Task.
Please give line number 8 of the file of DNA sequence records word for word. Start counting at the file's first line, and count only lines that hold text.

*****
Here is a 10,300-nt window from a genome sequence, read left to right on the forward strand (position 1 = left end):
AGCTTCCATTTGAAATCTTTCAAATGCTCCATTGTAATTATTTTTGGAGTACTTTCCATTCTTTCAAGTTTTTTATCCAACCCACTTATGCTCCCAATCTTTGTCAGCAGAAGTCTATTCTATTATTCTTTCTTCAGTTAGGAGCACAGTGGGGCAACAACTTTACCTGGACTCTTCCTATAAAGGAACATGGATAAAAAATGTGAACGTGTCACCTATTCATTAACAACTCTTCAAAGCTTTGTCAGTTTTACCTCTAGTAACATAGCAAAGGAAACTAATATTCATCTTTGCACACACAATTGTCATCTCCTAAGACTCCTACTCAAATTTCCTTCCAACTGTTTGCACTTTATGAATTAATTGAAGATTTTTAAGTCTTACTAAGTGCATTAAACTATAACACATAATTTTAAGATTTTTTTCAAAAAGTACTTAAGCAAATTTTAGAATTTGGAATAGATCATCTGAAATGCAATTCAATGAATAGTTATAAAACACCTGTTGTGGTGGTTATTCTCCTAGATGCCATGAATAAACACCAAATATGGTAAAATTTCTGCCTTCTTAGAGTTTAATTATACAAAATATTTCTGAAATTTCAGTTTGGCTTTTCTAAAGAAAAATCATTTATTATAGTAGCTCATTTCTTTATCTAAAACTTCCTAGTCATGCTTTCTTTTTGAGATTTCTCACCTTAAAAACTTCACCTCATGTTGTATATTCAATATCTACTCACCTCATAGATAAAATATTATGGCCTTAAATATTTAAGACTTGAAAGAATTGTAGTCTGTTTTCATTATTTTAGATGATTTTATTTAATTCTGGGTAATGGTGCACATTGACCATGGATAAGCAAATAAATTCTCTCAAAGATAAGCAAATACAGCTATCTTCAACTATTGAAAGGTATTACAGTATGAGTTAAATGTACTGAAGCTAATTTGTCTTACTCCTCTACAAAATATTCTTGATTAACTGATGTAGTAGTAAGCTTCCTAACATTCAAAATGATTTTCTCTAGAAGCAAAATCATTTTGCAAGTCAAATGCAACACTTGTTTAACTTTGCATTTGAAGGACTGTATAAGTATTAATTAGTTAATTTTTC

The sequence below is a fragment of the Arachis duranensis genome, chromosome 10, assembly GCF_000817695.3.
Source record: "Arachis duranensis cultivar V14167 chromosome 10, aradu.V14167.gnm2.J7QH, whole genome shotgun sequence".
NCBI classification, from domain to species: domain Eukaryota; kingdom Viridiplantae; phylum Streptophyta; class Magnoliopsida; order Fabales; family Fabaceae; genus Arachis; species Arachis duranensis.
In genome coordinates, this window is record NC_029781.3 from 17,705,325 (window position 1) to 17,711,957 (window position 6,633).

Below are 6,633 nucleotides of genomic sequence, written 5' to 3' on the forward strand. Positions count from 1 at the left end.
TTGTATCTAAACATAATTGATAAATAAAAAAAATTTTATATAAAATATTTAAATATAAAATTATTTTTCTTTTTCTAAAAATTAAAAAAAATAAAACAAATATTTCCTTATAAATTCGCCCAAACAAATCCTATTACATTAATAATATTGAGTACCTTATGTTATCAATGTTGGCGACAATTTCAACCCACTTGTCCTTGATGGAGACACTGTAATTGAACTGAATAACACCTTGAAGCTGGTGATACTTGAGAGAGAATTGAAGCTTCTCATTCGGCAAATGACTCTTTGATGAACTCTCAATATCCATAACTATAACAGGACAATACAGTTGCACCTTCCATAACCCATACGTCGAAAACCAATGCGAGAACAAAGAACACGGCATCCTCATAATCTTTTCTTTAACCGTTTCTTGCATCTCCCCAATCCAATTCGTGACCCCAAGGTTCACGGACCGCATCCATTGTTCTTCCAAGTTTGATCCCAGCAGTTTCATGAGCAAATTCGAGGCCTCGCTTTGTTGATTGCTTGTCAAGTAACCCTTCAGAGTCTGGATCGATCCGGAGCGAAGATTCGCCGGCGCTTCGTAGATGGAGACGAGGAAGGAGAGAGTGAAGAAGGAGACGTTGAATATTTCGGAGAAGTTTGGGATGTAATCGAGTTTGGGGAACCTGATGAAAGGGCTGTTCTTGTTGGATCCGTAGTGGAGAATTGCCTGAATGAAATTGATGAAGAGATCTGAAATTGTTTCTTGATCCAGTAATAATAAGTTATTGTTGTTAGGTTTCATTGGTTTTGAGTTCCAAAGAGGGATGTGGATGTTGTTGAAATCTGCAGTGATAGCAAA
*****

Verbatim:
TTGTATCTAAACATAATTGATAAATAAAAAAAATTTTATATAAAATATTTAAATATAAAATTATTTTTCTTTTTCTAAAAATTAAAAAAAATAAAACAAATATTTCCTTATAAATTCGCCCAAACAAATCCTATTACATTAATAATATTGAGTACCTTATGTTATCAATGTTGGCGACAATTTCAACCCACTTGTCCTTGATGGAGACACTGTAATTGAACTGAATAACACCTTGAAGCTGGTGATACTTGAGAGAGAATTGAAGCTTCTCATTCGGCAAATGACTCTTTGATGAACTCTCAATATCCATAACTATAACAGGACAATACAGTTGCACCTTCCATAACCCATACGTCGAAAACCAATGCGAGAACAAAGAACACGGCATCCTCATAATCTTTTCTTTAACCGTTTCTTGCATCTCCCCAATCCAATTCGTGACCCCAAGGTTCACGGACCGCATCCATTGTTCTTCCAAGTTTGATCCCAGCAGTTTCATGAGCAAATTCGAGGCCTCGCTTTGTTGATTGCTTGTCAAGTAACCCTTCAGAGTCTGGATCGATCCGGAGCGAAGATTCGCCGGCGCTTCGTAGATGGAGACGAGGAAGGAGAGAGTGAAGAAGGAGACGTTGAATATTTCGGAGAAGTTTGGGATGTAATCGAGTTTGGGGAACCTGATGAAAGGGCTGTTCTTGTTGGATCCGTAGTGGAGAATTGCCTGAATGAAATTGATGAAGAGATCTGAAATTGTTTCTTGATCCAGTAATAATAAGTTATTGTTGTTAGGTTTCATTGGTTTTGAGTTCCAAAGAGGGATGTGGATGTTGTTGAAATCTGCAGTGATAGCAAA